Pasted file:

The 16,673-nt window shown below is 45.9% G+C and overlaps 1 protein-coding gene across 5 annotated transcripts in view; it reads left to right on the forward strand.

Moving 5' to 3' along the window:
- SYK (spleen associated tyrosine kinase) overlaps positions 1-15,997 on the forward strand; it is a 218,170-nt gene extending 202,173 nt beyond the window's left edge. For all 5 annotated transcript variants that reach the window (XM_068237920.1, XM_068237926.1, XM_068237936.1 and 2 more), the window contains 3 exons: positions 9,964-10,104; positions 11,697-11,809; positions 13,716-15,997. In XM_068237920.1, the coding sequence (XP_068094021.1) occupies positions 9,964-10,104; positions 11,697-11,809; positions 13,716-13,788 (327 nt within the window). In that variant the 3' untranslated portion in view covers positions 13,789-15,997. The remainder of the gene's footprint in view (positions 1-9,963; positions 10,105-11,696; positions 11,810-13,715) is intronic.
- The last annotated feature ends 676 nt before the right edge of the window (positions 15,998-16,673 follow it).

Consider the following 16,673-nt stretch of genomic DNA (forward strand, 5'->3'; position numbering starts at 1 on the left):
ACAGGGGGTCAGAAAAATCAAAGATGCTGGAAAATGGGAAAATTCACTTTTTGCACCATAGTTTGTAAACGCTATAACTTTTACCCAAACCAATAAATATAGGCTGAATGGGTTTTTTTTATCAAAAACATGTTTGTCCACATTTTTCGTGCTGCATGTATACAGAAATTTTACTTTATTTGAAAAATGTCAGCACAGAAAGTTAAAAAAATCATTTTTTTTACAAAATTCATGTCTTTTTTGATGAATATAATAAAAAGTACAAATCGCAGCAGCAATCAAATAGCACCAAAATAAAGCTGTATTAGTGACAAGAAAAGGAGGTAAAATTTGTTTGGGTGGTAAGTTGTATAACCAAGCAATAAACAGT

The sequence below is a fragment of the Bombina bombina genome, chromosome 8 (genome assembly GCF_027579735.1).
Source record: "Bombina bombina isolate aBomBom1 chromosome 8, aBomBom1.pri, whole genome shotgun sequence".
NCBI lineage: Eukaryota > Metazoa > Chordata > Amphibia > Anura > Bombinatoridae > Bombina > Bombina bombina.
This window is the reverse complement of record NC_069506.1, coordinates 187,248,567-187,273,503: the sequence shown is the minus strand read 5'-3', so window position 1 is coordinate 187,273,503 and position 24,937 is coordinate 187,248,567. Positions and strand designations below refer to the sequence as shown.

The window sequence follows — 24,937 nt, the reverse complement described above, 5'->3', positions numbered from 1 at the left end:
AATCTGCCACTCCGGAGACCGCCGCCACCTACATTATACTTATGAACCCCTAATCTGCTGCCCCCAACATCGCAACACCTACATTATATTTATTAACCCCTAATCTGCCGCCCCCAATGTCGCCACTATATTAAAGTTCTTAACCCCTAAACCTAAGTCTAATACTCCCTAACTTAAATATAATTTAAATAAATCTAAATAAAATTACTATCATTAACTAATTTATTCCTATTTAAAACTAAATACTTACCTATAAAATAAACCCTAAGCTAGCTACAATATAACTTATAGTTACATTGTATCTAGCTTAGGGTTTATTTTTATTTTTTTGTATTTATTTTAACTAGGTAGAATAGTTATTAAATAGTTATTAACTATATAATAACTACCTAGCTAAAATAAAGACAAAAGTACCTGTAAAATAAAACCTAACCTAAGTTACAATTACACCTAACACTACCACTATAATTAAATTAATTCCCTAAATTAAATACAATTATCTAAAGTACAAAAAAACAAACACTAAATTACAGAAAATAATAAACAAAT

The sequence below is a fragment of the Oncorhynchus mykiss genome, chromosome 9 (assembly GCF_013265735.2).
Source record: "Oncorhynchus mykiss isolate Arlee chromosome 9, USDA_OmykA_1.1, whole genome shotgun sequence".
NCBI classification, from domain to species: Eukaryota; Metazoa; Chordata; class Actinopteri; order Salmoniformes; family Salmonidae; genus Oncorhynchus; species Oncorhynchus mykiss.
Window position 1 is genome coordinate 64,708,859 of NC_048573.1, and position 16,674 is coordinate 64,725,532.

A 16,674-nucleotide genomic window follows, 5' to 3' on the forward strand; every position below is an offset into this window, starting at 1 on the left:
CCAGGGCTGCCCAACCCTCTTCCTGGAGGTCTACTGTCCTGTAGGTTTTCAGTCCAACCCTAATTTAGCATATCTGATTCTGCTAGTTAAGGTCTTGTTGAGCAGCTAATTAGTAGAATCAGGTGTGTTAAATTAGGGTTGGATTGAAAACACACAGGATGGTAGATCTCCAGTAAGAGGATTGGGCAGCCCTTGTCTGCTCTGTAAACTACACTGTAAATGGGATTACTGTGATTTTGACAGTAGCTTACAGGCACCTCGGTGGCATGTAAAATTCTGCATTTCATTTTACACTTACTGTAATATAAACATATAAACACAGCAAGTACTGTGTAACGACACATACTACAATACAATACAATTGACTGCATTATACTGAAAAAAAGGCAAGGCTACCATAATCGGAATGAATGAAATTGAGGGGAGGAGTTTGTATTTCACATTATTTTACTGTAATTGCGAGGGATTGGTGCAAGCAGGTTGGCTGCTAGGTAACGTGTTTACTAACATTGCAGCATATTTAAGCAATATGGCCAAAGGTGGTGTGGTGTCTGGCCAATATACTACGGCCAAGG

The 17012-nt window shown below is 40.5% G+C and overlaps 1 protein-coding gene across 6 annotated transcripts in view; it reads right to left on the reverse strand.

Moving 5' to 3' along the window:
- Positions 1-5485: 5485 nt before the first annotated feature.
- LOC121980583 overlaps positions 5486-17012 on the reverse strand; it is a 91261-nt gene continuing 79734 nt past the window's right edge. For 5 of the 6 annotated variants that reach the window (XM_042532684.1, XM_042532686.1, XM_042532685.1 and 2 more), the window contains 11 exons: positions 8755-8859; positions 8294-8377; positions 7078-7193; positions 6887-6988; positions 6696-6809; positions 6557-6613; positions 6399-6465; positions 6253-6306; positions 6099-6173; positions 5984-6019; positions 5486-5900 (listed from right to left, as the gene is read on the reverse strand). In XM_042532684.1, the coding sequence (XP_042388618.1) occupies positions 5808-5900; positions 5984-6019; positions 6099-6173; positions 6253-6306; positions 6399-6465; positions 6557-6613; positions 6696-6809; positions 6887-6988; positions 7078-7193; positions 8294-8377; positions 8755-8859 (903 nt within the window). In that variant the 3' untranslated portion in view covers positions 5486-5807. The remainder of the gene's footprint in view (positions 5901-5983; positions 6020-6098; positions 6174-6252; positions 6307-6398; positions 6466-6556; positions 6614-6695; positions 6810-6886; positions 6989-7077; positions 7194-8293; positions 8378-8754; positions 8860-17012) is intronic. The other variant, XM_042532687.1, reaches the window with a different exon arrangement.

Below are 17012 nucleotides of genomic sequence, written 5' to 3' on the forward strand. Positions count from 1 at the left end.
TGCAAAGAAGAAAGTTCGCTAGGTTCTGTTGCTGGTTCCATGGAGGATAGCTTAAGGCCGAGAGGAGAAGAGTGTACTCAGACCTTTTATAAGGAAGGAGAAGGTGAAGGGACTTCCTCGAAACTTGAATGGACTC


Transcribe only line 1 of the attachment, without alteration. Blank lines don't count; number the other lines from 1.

The 16,673-nt window shown below is 45.9% G+C and overlaps 1 protein-coding gene across 5 annotated transcripts in view; it reads left to right on the forward strand.